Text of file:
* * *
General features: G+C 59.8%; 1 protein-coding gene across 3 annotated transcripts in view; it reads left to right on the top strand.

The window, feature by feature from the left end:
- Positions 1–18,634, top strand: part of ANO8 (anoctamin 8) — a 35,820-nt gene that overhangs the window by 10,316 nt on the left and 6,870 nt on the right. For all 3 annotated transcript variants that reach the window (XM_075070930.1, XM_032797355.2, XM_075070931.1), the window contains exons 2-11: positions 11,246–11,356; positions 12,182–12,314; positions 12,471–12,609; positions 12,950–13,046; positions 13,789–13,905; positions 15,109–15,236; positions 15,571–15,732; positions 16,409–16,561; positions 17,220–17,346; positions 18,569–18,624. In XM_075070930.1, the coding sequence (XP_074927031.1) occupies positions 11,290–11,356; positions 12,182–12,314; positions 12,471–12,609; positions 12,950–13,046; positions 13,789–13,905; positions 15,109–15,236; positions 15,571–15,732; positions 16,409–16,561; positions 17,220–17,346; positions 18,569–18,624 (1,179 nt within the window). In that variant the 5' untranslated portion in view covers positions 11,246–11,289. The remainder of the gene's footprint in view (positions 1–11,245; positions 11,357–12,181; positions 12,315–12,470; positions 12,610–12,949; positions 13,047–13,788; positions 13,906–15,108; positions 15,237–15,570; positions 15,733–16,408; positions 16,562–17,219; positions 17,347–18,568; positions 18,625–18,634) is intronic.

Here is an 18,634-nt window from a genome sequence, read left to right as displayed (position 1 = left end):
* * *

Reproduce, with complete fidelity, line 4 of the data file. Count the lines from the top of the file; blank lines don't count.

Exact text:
Here is an 18,634-nt window from a genome sequence, read left to right as displayed (position 1 = left end):